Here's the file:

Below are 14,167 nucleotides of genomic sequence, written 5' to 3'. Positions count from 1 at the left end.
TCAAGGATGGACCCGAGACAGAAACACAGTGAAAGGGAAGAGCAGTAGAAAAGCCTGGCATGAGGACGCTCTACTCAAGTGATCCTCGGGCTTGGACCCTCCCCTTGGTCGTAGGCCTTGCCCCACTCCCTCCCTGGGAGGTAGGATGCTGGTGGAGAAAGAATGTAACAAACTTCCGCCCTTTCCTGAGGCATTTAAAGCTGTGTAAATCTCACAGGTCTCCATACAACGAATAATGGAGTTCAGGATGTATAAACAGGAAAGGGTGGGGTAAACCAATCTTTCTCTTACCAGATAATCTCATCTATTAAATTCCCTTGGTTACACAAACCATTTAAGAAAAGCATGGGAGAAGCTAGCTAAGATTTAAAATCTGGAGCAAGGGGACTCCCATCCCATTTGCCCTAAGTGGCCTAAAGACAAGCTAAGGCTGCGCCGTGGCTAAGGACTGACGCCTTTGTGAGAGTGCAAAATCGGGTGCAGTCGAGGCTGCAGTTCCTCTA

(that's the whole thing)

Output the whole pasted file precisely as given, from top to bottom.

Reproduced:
Below are 14,167 nucleotides of genomic sequence, written 5' to 3'. Positions count from 1 at the left end.
TCAAGGATGGACCCGAGACAGAAACACAGTGAAAGGGAAGAGCAGTAGAAAAGCCTGGCATGAGGACGCTCTACTCAAGTGATCCTCGGGCTTGGACCCTCCCCTTGGTCGTAGGCCTTGCCCCACTCCCTCCCTGGGAGGTAGGATGCTGGTGGAGAAAGAATGTAACAAACTTCCGCCCTTTCCTGAGGCATTTAAAGCTGTGTAAATCTCACAGGTCTCCATACAACGAATAATGGAGTTCAGGATGTATAAACAGGAAAGGGTGGGGTAAACCAATCTTTCTCTTACCAGATAATCTCATCTATTAAATTCCCTTGGTTACACAAACCATTTAAGAAAAGCATGGGAGAAGCTAGCTAAGATTTAAAATCTGGAGCAAGGGGACTCCCATCCCATTTGCCCTAAGTGGCCTAAAGACAAGCTAAGGCTGCGCCGTGGCTAAGGACTGACGCCTTTGTGAGAGTGCAAAATCGGGTGCAGTCGAGGCTGCAGTTCCTCTA